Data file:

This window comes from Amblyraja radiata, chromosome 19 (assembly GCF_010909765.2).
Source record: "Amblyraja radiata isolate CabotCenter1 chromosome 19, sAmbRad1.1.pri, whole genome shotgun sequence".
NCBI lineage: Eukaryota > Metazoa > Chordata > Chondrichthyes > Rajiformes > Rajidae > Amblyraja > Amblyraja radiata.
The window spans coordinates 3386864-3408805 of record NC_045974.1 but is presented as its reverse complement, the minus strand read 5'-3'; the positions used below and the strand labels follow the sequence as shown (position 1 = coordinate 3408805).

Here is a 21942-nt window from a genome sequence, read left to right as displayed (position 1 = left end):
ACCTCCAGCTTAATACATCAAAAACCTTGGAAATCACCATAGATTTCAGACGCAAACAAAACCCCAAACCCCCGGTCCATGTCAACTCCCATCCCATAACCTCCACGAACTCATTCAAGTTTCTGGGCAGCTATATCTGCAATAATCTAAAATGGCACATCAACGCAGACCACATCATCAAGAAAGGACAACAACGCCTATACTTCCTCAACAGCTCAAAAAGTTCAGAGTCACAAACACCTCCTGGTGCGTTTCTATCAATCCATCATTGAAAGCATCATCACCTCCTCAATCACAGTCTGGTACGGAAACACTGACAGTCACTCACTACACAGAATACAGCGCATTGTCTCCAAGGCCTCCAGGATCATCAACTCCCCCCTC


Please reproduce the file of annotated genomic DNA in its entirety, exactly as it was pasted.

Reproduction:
This window comes from Amblyraja radiata, chromosome 19 (assembly GCF_010909765.2).
Source record: "Amblyraja radiata isolate CabotCenter1 chromosome 19, sAmbRad1.1.pri, whole genome shotgun sequence".
NCBI lineage: Eukaryota > Metazoa > Chordata > Chondrichthyes > Rajiformes > Rajidae > Amblyraja > Amblyraja radiata.
The window spans coordinates 3386864-3408805 of record NC_045974.1 but is presented as its reverse complement, the minus strand read 5'-3'; the positions used below and the strand labels follow the sequence as shown (position 1 = coordinate 3408805).

Here is a 21942-nt window from a genome sequence, read left to right as displayed (position 1 = left end):
ACCTCCAGCTTAATACATCAAAAACCTTGGAAATCACCATAGATTTCAGACGCAAACAAAACCCCAAACCCCCGGTCCATGTCAACTCCCATCCCATAACCTCCACGAACTCATTCAAGTTTCTGGGCAGCTATATCTGCAATAATCTAAAATGGCACATCAACGCAGACCACATCATCAAGAAAGGACAACAACGCCTATACTTCCTCAACAGCTCAAAAAGTTCAGAGTCACAAACACCTCCTGGTGCGTTTCTATCAATCCATCATTGAAAGCATCATCACCTCCTCAATCACAGTCTGGTACGGAAACACTGACAGTCACTCACTACACAGAATACAGCGCATTGTCTCCAAGGCCTCCAGGATCATCAACTCCCCCCTC